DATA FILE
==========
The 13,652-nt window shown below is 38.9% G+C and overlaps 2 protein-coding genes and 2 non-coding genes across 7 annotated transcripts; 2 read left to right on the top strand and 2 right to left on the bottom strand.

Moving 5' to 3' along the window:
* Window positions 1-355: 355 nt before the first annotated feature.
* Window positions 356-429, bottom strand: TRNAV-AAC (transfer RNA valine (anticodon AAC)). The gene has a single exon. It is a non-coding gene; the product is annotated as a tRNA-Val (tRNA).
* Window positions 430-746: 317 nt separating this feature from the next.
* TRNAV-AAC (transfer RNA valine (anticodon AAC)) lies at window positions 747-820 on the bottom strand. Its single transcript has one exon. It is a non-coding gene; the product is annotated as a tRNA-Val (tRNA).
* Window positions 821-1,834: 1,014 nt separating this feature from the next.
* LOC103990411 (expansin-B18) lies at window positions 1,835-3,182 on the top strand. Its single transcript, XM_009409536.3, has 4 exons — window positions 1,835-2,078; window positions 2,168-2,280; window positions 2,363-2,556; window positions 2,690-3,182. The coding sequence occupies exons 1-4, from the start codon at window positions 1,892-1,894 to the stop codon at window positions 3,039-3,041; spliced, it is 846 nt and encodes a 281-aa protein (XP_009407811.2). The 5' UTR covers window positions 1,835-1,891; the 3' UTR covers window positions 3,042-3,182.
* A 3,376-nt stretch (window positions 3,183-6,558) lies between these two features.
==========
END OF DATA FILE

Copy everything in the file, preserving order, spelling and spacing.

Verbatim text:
The 13,652-nt window shown below is 38.9% G+C and overlaps 2 protein-coding genes and 2 non-coding genes across 7 annotated transcripts; 2 read left to right on the top strand and 2 right to left on the bottom strand.

Moving 5' to 3' along the window:
* Window positions 1-355: 355 nt before the first annotated feature.
* Window positions 356-429, bottom strand: TRNAV-AAC (transfer RNA valine (anticodon AAC)). The gene has a single exon. It is a non-coding gene; the product is annotated as a tRNA-Val (tRNA).
* Window positions 430-746: 317 nt separating this feature from the next.
* TRNAV-AAC (transfer RNA valine (anticodon AAC)) lies at window positions 747-820 on the bottom strand. Its single transcript has one exon. It is a non-coding gene; the product is annotated as a tRNA-Val (tRNA).
* Window positions 821-1,834: 1,014 nt separating this feature from the next.
* LOC103990411 (expansin-B18) lies at window positions 1,835-3,182 on the top strand. Its single transcript, XM_009409536.3, has 4 exons — window positions 1,835-2,078; window positions 2,168-2,280; window positions 2,363-2,556; window positions 2,690-3,182. The coding sequence occupies exons 1-4, from the start codon at window positions 1,892-1,894 to the stop codon at window positions 3,039-3,041; spliced, it is 846 nt and encodes a 281-aa protein (XP_009407811.2). The 5' UTR covers window positions 1,835-1,891; the 3' UTR covers window positions 3,042-3,182.
* A 3,376-nt stretch (window positions 3,183-6,558) lies between these two features.